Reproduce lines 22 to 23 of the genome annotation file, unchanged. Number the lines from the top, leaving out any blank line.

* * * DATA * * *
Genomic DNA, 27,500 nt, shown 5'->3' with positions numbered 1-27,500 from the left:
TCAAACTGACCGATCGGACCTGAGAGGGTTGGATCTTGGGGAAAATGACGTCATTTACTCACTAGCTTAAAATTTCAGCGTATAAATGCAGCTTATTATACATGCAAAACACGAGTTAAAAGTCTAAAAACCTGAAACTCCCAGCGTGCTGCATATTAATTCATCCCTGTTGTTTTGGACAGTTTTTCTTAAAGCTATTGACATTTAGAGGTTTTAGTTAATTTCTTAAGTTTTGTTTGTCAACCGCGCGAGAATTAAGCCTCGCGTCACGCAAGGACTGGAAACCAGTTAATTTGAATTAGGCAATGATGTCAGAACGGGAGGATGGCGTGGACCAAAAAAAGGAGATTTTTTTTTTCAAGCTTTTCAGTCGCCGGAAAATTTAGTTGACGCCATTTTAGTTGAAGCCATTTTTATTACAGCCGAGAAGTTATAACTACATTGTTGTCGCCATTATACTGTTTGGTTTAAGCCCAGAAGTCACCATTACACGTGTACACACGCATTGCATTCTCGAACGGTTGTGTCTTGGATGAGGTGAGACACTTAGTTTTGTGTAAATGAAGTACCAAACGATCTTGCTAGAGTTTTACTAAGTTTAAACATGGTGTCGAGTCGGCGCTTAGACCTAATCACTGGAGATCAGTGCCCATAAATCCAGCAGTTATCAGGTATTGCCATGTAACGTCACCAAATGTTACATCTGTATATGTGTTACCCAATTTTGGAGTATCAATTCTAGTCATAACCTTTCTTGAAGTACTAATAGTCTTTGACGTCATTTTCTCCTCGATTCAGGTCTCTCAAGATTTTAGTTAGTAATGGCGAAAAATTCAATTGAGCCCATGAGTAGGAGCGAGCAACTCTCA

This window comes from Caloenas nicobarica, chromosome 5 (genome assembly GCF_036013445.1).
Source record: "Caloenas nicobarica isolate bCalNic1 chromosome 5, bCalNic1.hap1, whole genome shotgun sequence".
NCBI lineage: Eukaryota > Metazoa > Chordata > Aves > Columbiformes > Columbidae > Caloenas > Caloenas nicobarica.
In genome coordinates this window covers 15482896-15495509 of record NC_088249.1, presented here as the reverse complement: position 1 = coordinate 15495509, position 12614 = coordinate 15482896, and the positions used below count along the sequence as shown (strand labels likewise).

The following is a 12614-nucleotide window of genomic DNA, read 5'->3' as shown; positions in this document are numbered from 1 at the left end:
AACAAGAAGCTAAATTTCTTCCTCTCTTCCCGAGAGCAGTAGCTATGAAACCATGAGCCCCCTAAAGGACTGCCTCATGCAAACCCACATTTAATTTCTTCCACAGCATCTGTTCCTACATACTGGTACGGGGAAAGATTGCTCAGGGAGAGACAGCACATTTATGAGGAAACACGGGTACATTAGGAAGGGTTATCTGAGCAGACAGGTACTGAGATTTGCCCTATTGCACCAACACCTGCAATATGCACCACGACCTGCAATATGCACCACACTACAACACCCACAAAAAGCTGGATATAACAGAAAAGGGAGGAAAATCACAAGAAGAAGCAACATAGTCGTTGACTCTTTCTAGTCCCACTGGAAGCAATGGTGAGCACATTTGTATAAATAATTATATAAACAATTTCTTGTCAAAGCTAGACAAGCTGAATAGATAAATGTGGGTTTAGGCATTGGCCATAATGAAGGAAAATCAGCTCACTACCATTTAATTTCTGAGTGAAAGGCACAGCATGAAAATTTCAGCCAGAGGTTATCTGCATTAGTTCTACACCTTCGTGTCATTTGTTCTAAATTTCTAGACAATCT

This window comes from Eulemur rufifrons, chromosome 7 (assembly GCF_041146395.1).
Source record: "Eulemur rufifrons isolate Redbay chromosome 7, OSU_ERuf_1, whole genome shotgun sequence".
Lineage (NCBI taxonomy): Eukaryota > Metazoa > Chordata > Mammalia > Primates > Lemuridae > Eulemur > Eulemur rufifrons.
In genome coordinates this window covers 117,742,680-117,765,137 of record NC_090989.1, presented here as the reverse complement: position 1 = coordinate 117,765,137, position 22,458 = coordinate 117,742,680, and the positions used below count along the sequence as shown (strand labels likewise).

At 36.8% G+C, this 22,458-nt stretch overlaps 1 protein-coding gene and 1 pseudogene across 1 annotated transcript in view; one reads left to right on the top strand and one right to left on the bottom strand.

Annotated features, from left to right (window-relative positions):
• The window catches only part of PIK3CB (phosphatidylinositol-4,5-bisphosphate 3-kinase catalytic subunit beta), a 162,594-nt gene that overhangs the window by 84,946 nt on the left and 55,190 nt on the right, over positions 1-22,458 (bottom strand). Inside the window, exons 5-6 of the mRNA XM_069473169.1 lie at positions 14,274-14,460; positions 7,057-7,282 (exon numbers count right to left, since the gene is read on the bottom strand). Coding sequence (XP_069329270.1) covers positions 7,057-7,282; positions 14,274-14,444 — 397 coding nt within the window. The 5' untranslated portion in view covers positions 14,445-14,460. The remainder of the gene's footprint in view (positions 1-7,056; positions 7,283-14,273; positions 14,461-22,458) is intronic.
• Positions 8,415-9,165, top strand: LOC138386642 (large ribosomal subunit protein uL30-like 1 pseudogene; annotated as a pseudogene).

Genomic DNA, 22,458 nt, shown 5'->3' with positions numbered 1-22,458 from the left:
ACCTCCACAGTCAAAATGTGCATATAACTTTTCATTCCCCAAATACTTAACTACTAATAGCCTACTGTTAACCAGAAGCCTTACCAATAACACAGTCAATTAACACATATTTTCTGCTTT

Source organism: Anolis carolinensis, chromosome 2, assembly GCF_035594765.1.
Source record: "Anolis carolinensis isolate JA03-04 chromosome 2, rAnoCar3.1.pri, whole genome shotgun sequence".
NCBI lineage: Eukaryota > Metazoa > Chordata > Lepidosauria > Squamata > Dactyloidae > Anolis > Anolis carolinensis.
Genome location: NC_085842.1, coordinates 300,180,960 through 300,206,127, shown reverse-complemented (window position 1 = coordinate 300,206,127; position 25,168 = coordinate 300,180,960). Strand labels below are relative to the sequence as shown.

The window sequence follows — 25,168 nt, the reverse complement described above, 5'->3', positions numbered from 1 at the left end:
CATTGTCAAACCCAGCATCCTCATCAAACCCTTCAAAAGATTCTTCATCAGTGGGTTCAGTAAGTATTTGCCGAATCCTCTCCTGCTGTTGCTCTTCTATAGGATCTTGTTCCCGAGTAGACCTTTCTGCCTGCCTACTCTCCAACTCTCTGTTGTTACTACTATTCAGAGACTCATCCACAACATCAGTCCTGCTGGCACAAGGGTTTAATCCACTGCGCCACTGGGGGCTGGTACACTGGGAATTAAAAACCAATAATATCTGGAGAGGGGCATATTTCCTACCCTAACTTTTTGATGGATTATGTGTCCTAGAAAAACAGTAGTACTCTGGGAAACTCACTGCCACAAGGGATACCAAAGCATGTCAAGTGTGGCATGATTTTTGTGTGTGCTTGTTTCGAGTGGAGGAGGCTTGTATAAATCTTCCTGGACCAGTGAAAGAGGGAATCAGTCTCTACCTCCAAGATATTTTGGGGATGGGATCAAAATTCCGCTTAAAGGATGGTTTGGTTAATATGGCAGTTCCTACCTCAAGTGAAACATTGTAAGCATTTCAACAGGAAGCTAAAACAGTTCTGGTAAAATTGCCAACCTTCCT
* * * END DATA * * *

Genome location: NC_085842.1, coordinates 300,180,960 through 300,206,127, shown reverse-complemented (window position 1 = coordinate 300,206,127; position 25,168 = coordinate 300,180,960). Strand labels below are relative to the sequence as shown.

The window sequence follows — 25,168 nt, the reverse complement described above, 5'->3', positions numbered from 1 at the left end: